SolarCity (SCTY), which specializes in rooftop solar energy panels, has long accused utility industries of monopolistic practices that discourage the change necessary to expand power options.
SolarCity announced March 16 that it has developed a system called "Grid Logic" that will use software and conventional generators to maintain the flow of power to its standard solar panels, and will store the energy its panels generate in batteries manufactured by Tesla Motors (TSLA).
Homeowners with rooftop solar panels can still use the devices for their day-to-day electricity needs, the company says, but SolarCity's goal is to have a generous supply of power in storage if a hurricane, an earthquake or another natural disaster strikes.
"There has been a dramatic increase in severe weather events the last few years -- climate-related, almost certainly -- and it's led to more grid outages," SolarCity spokesman Jonathan Bass told the San Jose Mercury News.
As a result, the company is working to bring its new service to cities that are especially susceptible to such emergencies.
"Traditionally, microgrids have been used in campuses, medical facilities and military bases, and we will pursue some of those opportunities if they become available," said Daidipya Patwa, who is in charge of SolarCity's microgrid program. "But our primary target is municipalities, communities and areas with a weak grid or no grid at all."
And that, of course, would make SolarCity a utility -- not a big one, such as California's Pacific Gas & Electric (PCG) or Duke Energy (DUK) in Florida -- but a utility nonetheless. And despite the company's past hostility to such companies, it now shrugs off this new expansion as a natural part of its own evolution.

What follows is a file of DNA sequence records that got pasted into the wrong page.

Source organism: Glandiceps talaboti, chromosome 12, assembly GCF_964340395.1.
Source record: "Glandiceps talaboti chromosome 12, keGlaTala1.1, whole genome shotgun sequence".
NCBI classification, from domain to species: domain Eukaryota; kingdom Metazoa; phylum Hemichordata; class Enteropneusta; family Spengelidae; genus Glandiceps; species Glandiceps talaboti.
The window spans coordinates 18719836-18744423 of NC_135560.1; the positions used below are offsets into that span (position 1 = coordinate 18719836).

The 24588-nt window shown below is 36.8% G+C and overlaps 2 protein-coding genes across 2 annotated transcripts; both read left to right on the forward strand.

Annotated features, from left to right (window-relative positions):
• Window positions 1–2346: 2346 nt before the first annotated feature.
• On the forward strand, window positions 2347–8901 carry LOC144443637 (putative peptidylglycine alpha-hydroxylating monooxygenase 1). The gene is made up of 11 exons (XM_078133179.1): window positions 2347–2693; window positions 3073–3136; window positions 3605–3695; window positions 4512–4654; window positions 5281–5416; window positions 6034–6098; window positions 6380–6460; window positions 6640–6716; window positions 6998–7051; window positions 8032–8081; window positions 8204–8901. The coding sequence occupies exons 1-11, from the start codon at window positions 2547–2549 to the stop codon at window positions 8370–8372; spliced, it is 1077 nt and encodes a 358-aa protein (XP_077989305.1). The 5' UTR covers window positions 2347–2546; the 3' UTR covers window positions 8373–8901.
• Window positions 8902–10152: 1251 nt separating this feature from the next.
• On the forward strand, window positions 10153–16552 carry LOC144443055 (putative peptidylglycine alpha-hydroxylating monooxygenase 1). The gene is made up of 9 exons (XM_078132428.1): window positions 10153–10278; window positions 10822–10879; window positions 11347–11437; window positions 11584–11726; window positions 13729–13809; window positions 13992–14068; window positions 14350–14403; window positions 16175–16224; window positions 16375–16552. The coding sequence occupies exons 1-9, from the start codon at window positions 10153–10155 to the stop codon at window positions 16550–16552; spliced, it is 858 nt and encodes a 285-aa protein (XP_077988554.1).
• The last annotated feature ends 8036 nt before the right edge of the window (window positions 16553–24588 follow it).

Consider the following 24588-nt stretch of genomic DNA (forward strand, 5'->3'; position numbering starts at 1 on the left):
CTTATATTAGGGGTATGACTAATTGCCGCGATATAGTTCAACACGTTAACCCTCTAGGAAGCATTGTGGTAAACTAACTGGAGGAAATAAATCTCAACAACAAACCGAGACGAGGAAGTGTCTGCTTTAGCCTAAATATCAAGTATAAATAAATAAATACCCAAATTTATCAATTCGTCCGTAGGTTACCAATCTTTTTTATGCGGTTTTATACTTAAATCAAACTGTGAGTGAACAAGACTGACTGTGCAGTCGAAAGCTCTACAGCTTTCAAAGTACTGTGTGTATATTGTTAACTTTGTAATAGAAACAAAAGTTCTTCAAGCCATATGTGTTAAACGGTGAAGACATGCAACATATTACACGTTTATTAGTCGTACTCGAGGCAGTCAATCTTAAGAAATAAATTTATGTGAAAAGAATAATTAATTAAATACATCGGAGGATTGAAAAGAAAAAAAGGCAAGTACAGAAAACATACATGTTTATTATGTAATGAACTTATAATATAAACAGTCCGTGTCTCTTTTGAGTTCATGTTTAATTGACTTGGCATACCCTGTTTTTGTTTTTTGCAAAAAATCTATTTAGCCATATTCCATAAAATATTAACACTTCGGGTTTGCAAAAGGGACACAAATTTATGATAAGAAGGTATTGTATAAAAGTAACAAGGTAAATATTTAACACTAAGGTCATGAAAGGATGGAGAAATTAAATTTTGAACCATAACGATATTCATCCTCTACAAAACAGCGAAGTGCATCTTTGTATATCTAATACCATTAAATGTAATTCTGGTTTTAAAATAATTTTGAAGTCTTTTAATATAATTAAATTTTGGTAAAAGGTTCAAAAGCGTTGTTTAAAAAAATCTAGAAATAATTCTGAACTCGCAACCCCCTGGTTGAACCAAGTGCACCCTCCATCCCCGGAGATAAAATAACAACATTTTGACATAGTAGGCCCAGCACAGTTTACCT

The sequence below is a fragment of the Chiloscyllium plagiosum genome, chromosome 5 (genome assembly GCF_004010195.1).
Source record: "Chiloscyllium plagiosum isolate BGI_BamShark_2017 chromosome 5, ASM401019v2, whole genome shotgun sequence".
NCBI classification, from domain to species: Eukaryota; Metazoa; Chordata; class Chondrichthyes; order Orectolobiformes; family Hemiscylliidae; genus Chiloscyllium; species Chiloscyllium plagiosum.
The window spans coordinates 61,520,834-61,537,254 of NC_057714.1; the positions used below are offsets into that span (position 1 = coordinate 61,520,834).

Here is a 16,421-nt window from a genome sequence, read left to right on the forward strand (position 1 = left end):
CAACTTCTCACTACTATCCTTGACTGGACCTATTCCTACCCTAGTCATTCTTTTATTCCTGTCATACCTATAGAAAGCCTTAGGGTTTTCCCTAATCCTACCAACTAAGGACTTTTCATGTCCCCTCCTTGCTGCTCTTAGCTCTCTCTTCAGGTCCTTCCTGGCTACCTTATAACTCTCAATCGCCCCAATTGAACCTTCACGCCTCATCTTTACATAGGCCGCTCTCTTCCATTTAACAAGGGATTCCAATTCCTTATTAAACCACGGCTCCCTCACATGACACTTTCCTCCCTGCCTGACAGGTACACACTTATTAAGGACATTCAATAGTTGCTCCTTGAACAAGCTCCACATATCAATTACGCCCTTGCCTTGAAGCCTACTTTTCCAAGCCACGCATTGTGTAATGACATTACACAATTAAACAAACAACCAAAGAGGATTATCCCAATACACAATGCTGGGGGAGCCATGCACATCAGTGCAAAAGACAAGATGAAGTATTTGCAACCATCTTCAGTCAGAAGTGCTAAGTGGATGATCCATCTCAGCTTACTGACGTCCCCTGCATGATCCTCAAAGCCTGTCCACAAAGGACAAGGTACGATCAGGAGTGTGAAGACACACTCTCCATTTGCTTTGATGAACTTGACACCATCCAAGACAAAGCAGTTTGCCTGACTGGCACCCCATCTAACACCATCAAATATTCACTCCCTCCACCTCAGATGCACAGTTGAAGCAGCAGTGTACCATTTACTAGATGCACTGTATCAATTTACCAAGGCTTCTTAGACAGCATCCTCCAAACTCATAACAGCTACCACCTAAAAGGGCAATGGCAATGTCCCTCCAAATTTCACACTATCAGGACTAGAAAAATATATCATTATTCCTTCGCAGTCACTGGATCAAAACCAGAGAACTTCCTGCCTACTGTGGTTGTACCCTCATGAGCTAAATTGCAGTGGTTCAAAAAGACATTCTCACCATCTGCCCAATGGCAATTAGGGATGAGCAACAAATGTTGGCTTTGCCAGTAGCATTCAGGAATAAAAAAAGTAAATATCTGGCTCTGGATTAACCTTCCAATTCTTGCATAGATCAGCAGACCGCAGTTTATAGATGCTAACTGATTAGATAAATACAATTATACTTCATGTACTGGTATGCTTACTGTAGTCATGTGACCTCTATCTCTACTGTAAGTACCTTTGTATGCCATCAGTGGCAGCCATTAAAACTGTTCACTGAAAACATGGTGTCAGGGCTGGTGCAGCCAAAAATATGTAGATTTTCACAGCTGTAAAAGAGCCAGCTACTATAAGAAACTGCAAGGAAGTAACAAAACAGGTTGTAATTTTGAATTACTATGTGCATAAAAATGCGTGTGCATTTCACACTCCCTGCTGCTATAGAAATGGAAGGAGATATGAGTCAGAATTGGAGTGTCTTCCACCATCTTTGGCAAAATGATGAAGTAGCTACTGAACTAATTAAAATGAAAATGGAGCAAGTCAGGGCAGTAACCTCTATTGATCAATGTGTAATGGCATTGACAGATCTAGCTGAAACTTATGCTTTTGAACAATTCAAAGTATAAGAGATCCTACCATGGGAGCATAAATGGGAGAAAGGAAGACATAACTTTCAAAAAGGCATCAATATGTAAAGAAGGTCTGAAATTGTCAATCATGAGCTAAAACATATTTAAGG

"The microgrid product is basically a culmination of all of the technology that SolarCity's been developing over the past eight years," Peter Rive, the company's co-founder and chief technical officer, told The New York Times. He called it "a template that can be scaled up to basically be the next-generation grid."
Rive said the company's leaders are convinced "that if there was a utility that was particularly aggressive, they could manage their distribution system far more efficiently through distributed resources." That idea, he said, naturally led to the question: "Well, why don't we actually run the grid?"
SolarCity is among several similar companies seeking to expand their roles, but as much as they're driven by what they see as a need for clean energy, some observers say they're also motivated by a change in a tax credit for solar investment, due in December 2016, which, unless it is renewed, will be cut from 30% to 10%.
"The pressure of the step-down from 30 to 10%, I think, is driving people to say, 'I need to get big, and I need to be the best at what I do so that I am a winner if the tax credit is not extended at 30 percent,' " said Nat Kreamer, chief executive of Clean Power Finance, which provides software and financial services for businesses like SolarCity.
By Andy Tully of Oilprice.com